The Phenomenon of Ragtime

Topics: Jazz, Ragtime, Music Pages: 2 (739 words) Published: December 9, 2012
TOPIC The Magic of Music
(the Storyline of Sara and Coalhouse Walker)
TOPIC The Phenomenon of Ragtime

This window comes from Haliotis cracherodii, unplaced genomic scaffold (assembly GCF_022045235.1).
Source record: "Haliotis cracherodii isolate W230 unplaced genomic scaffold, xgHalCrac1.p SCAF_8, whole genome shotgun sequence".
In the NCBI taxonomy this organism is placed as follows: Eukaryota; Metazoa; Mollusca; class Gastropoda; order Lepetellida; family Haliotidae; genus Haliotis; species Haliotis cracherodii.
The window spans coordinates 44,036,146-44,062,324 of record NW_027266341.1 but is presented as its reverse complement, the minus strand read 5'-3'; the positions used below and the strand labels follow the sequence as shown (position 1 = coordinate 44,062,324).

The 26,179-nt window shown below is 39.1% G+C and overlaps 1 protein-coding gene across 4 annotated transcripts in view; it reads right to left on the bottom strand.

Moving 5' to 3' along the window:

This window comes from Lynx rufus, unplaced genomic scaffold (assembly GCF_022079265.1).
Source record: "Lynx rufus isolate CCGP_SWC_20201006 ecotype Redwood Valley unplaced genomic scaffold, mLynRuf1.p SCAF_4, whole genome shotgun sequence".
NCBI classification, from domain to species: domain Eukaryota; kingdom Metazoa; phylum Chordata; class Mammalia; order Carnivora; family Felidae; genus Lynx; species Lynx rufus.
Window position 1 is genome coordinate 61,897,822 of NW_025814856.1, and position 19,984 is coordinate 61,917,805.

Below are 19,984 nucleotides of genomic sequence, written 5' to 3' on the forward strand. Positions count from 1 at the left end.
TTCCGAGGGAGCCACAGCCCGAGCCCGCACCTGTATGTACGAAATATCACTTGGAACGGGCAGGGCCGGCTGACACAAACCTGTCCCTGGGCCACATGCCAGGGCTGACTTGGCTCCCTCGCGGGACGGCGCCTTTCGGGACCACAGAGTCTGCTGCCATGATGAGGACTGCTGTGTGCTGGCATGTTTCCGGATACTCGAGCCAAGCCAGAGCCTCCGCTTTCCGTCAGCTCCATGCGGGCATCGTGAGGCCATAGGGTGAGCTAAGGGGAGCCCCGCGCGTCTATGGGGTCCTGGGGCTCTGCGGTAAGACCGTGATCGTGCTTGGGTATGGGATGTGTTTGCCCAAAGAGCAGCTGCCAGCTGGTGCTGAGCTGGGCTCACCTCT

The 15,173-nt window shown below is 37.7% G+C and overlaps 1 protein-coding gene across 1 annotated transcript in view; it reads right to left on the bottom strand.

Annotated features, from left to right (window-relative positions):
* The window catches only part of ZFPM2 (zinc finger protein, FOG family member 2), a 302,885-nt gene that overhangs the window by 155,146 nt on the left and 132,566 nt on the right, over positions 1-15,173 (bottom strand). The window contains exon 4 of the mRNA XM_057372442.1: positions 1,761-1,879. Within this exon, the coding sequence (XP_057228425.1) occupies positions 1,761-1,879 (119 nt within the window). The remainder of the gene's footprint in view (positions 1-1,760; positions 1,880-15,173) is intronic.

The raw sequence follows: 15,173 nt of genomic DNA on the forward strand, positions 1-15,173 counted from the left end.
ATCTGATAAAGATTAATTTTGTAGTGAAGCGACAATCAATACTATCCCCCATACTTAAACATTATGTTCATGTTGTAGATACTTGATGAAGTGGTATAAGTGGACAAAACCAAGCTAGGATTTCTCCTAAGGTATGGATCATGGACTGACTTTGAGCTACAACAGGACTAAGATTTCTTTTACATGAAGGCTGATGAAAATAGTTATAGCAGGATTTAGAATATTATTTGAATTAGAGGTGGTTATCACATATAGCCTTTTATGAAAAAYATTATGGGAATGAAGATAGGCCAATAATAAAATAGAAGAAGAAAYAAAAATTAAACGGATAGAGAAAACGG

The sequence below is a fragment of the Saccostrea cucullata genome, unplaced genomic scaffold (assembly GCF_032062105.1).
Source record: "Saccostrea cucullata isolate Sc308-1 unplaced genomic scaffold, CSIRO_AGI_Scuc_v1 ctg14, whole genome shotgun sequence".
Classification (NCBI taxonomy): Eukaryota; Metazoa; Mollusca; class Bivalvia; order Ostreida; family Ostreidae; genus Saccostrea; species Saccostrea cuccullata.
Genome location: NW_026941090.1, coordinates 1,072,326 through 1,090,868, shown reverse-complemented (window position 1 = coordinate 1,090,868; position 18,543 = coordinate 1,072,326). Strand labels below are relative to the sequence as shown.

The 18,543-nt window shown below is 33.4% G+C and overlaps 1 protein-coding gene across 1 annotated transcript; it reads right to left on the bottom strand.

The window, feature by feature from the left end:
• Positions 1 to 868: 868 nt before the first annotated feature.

Everyone knows the word 'music'. We repeat it almost daily in this or that context. But are there many people who can give a clear definition of this term on the spot?. If you ask 10 different people, you will get 10 different answers. In general, music is regarded as an art form that involves organized sounds and silence. It is expressed in terms of pitch (melody and harmony), rhythm (tempo and meter), and the quality of sound (timbre, articulation, dynamics, and texture). For me, music is something that arouses people's emotions, makes them laugh and cry, helps to relax and brings satisfaction. It is believed that music is a good therapy in treating illnesses, and I quite agree with it. Indeed, music touches the secret strings of people's hearts, and we can see how a person tried to use the power of music in the novel 'Ragtime' by E. L. Doctorow. Coalhouse Walker Jr. was a black pianist who had a love affair with young Sarah and abandoned her to later reunite. But Sarah, who bore his child was resentful when he came to her. Actually the music which Coalhouse Walker Jr. played one evening in the house where Sarah was shelterd had a great impact on the audience: 'Small clear chords hung in the air like flowers. The melodies were like bouquets. There seemed to be no other possibilities for life than those delineated by the music'. Everyone who was upstairs came down to see who was playing, to find the source of these magic sounds. Everyone except Sarah. Didn't it touch her feelings? I think it did. I haven't read the whole novel unfortunately, but I know that later Sarah and Coalhouse Walker will marry. And I suppose that the evening when he played in the living-room for the whole family was one of the crucial moments in their lives. But what kind of music was it? What 'roused the senses and never stood still a moment'? What made 'the...
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